Nearly all cell phones sold in the United States are subsidized by the wireless network operators. The carriers subsidize the cost in order to reduce the price you pay at the register for that shiny new smartphone. Although it has perhaps skewed Americans' perception of the real cost of hardware, it has helped push smartphones into the hands of more than half of all cell phone users.
As we head into the holiday shopping season, the hardware makers and their carrier partners have rolled out most of the devices they intend to sell between now and the Consumer Electronics Show in January 2013. Let's look at what costs what.
[ Read Apple iPhone 5 Teardown: Visual Tour. ]
-- Apple iPhone. The iPhone 5 costs $199 for the 16-GB model, $299 for the 32-GB model, and $399 for the 64-GB model. The iPhone 4S with 8 GB of storage is available for $99, and the iPhone 4 with 8 GB of storage is available for free. Yes -- the cost of an iPhone ranges from "free" to $399. No matter which you choose, AT&T, Sprint, or Verizon Wireless is subsidizing the cost. The full retail price of the 16-GB iPhone 5, for example, is closer to $649. That means the carrier is eating $450 of the device's cost, which it hopes to make up by forcing you to sign a two-year agreement.
Apple has been very aggressive with its carrier partners and getting the subsidized cost to the lowest point possible. In fact, when it introduced the iPhone 3G in 2008, Apple helped push the cost of smartphones from the typical $499 down to $199 for most models. Keep in mind, however, that the iPhone is locked to the carrier that sells it.
-- HTC 8X, One X+. HTC's flagship Windows Phone is the 8X. It is being sold only by AT&T for $199.99 with 16 GB or $99.99 with 8 GB of storage. It runs Windows Phone 8. The One X+, a refresh of the One X, will cost $199.99. The full retail prices of these phones is somewhere between $600 and $700.
-- LG Optimus G. LG's top-of-the-line smartphone for the rest of the year is the Optimus G. It is being sold by Sprint and by AT&T. Both carriers are asking $199 for this smartphone with a new contract. The unsubsidized cost is $549.99.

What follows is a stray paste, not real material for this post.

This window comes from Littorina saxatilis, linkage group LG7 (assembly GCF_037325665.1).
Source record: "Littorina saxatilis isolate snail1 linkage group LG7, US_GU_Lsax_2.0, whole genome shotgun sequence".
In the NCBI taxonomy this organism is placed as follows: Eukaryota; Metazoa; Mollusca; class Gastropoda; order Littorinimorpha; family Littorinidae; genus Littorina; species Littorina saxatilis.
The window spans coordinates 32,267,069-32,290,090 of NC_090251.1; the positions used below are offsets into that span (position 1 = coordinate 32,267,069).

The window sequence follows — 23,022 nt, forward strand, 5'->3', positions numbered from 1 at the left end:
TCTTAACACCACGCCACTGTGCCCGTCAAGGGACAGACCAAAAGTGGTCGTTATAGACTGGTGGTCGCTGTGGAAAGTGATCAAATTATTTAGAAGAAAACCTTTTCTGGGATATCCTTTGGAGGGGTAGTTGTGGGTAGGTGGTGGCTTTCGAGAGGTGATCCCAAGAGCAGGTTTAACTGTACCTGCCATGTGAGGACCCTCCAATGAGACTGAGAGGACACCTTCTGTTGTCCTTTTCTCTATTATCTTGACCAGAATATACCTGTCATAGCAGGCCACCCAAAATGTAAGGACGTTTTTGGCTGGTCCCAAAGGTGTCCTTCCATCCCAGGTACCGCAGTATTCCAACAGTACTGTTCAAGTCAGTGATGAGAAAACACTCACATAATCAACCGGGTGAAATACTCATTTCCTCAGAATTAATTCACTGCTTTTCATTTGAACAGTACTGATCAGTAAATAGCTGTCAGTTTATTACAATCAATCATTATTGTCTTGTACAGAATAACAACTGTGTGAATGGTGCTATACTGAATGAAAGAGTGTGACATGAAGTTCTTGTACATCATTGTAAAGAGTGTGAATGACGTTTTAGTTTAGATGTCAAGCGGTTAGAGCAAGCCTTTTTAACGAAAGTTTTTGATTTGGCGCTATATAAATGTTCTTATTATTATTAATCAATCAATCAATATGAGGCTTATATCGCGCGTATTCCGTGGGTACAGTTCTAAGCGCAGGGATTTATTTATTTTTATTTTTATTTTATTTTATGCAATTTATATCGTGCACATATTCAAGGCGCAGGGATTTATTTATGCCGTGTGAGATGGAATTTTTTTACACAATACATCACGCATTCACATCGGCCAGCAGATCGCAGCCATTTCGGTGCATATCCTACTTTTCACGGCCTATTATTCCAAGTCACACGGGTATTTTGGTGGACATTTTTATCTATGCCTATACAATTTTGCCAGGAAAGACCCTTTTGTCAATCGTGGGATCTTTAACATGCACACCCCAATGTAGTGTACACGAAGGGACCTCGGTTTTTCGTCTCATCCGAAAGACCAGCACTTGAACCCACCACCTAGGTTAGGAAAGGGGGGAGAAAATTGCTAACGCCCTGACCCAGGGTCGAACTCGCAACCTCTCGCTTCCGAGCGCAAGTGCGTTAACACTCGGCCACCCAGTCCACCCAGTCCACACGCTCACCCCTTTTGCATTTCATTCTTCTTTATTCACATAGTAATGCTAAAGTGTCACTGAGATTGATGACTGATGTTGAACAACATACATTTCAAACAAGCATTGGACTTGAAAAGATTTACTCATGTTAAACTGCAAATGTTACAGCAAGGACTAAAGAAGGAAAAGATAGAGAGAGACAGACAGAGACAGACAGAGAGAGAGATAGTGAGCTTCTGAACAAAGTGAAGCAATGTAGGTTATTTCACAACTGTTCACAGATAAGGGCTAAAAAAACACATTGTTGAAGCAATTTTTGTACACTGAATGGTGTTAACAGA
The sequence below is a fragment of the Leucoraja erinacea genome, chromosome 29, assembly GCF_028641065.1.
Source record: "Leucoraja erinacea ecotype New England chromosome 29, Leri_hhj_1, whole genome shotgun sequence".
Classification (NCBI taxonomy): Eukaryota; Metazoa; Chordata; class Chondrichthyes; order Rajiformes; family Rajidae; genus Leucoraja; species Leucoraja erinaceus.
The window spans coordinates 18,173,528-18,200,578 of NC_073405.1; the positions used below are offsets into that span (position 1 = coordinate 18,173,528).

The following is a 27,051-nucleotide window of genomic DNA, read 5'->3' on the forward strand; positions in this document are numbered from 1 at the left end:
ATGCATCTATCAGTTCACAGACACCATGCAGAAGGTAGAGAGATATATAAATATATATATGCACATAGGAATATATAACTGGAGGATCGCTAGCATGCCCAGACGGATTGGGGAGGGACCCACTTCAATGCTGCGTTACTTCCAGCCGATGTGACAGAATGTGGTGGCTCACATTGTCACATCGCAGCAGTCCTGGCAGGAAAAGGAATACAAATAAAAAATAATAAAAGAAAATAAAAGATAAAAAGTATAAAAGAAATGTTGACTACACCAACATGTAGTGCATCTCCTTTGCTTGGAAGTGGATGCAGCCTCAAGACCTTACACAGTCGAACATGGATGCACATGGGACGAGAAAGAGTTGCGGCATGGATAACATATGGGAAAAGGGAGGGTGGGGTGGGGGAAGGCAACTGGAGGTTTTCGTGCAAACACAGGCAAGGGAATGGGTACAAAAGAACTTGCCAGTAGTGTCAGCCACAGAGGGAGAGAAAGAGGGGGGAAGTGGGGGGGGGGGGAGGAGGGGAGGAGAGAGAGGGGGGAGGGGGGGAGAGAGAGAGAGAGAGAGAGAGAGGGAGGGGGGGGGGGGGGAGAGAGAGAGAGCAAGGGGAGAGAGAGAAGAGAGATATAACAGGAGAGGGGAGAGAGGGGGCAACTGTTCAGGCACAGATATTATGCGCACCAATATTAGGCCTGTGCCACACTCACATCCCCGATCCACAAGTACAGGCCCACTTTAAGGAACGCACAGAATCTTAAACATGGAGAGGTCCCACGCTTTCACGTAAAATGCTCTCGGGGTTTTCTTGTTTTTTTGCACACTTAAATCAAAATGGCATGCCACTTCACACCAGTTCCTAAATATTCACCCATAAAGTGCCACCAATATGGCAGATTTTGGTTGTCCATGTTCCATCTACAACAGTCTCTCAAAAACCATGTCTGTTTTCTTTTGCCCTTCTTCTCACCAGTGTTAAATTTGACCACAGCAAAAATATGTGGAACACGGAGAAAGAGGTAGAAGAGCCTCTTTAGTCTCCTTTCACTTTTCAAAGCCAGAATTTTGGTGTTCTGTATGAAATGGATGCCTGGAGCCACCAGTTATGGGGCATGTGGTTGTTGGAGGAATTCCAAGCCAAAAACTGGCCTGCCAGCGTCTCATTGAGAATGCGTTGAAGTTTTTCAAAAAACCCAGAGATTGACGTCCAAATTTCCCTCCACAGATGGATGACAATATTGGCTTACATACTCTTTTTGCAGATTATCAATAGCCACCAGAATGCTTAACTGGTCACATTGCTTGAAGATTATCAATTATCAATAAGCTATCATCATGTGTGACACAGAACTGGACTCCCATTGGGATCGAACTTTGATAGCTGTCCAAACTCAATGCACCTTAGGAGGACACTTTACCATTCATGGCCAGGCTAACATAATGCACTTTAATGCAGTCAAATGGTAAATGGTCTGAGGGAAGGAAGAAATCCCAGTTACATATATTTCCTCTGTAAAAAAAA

-- Motorola Droid Razr HD, Maxx HD. Verizon Wireless is charging $199 for the Razr HD and $299 for the Maxx HD. The difference between the two is battery life. The Maxx HD's battery is about 33% larger. The unsubsidized cost of these devices is $599.99 and $699,99, respectively.
-- Nokia Lumia 920, 820. AT&T is charging some low prices for Nokia's newest hardware. The Lumia 920, which is Nokia's flagship smartphone, will cost just $99.99 with a new contract. The 820, which dials down the design a specs a bit, costs just $49.99. Verizon will eventually sell the 822, a variant of the 820, but it hasn't announced pricing yet.
-- Samsung Galaxy Note II. The Note II is an outlier due to its size and (assumed) higher raw cost. Sprint is asking $299 for it, but T-Mobile USA wants $369 for it -- after a $50 rebate, no less. The unsubsidized cost is $649.99.
-- Google Nexus 4. Then there's the Nexus 4. The Nexus 4, which is a modified version of the LG Optimus G, is being sold directly from Google to consumers for $299 (8 GB) and $349 (16 GB). These prices don't require contracts, and the phone is being sold unlocked, which means it can be used on any GSM carrier. If you think this is the raw cost of the hardware, though, don't kid yourself. Google is subsidizing the cost of this handset for U.S. buyers. The Nexus 4 is being sold closer to full price overseas, where it is retailing for about $600. Google hasn't said why it is subsidizing an unlocked handset, but you can be sure it isn't about selling phones as much as it is about selling good and services through the Google Play Store.
Alternately, the Nexus 4 can be purchased from T-Mobile for $199 (16 GB) with a new contract. Personally, the extra $100 to get the Nexus 4 unlocked from Google instead is totally worth it.
Most two-year contracts for smartphones range between $1400 and $2400 in total, depending on which services and options you choose. That $199 smartphone suddenly doesn't look so cheap, does it? You'll always be better off in the long run to pay the full price for a new smartphone and pair it with the lowest-possible-cost services, but that $600 price tag is no doubt painful.
If you don't have any problems signing a contract, you can typically get a good discount on the subsidized price when you purchase through third-party retailers. Smartphones will always cost the most when purchased directly from the carrier. If you go with Best Buy, AmazonWireless.com, WireFly.com, or other similar sites, you stand to save $100 or more on each smartphone. For example, the HTC One X is available for one cent from AmazonWireless.com.
Smartphones and their service plans are not cheap.
Time to patch your security policy to address people bringing their own mobile devices to work. Also in the new Holes In BYOD issue of Dark Reading: Metasploit creator HD Moore has five practical security tips for business travelers. (Free registration required.)